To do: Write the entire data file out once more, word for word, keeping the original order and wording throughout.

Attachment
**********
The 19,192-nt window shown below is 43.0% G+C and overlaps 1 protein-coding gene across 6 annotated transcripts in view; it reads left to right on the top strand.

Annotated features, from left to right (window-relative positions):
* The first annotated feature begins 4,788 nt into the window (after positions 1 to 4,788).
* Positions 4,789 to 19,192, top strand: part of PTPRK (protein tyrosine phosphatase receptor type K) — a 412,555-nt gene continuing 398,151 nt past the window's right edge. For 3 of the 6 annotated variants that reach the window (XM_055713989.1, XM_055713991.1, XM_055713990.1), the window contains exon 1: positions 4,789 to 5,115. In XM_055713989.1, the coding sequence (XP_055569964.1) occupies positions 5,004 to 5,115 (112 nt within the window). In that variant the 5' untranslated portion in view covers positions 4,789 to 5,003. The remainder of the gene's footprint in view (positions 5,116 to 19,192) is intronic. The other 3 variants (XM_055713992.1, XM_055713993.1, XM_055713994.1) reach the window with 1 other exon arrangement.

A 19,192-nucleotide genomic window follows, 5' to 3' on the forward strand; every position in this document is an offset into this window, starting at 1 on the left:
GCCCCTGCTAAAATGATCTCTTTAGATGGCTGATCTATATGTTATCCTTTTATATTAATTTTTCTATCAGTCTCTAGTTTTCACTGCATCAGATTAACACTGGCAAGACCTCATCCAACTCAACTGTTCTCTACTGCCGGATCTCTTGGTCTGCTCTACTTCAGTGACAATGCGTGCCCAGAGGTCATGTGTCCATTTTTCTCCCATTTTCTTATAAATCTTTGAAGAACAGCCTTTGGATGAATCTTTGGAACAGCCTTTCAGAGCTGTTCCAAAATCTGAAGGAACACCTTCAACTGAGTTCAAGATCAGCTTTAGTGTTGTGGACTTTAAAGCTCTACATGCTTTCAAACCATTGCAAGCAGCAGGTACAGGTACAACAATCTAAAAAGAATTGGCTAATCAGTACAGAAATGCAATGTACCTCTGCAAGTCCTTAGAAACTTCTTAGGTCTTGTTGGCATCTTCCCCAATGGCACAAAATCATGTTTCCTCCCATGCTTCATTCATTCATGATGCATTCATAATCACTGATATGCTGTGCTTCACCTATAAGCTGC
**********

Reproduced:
The 19,192-nt window shown below is 43.0% G+C and overlaps 1 protein-coding gene across 6 annotated transcripts in view; it reads left to right on the top strand.

Annotated features, from left to right (window-relative positions):
* The first annotated feature begins 4,788 nt into the window (after positions 1 to 4,788).
* Positions 4,789 to 19,192, top strand: part of PTPRK (protein tyrosine phosphatase receptor type K) — a 412,555-nt gene continuing 398,151 nt past the window's right edge. For 3 of the 6 annotated variants that reach the window (XM_055713989.1, XM_055713991.1, XM_055713990.1), the window contains exon 1: positions 4,789 to 5,115. In XM_055713989.1, the coding sequence (XP_055569964.1) occupies positions 5,004 to 5,115 (112 nt within the window). In that variant the 5' untranslated portion in view covers positions 4,789 to 5,003. The remainder of the gene's footprint in view (positions 5,116 to 19,192) is intronic. The other 3 variants (XM_055713992.1, XM_055713993.1, XM_055713994.1) reach the window with 1 other exon arrangement.

A 19,192-nucleotide genomic window follows, 5' to 3' on the forward strand; every position in this document is an offset into this window, starting at 1 on the left:
GCCCCTGCTAAAATGATCTCTTTAGATGGCTGATCTATATGTTATCCTTTTATATTAATTTTTCTATCAGTCTCTAGTTTTCACTGCATCAGATTAACACTGGCAAGACCTCATCCAACTCAACTGTTCTCTACTGCCGGATCTCTTGGTCTGCTCTACTTCAGTGACAATGCGTGCCCAGAGGTCATGTGTCCATTTTTCTCCCATTTTCTTATAAATCTTTGAAGAACAGCCTTTGGATGAATCTTTGGAACAGCCTTTCAGAGCTGTTCCAAAATCTGAAGGAACACCTTCAACTGAGTTCAAGATCAGCTTTAGTGTTGTGGACTTTAAAGCTCTACATGCTTTCAAACCATTGCAAGCAGCAGGTACAGGTACAACAATCTAAAAAGAATTGGCTAATCAGTACAGAAATGCAATGTACCTCTGCAAGTCCTTAGAAACTTCTTAGGTCTTGTTGGCATCTTCCCCAATGGCACAAAATCATGTTTCCTCCCATGCTTCATTCATTCATGATGCATTCATAATCACTGATATGCTGTGCTTCACCTATAAGCTGC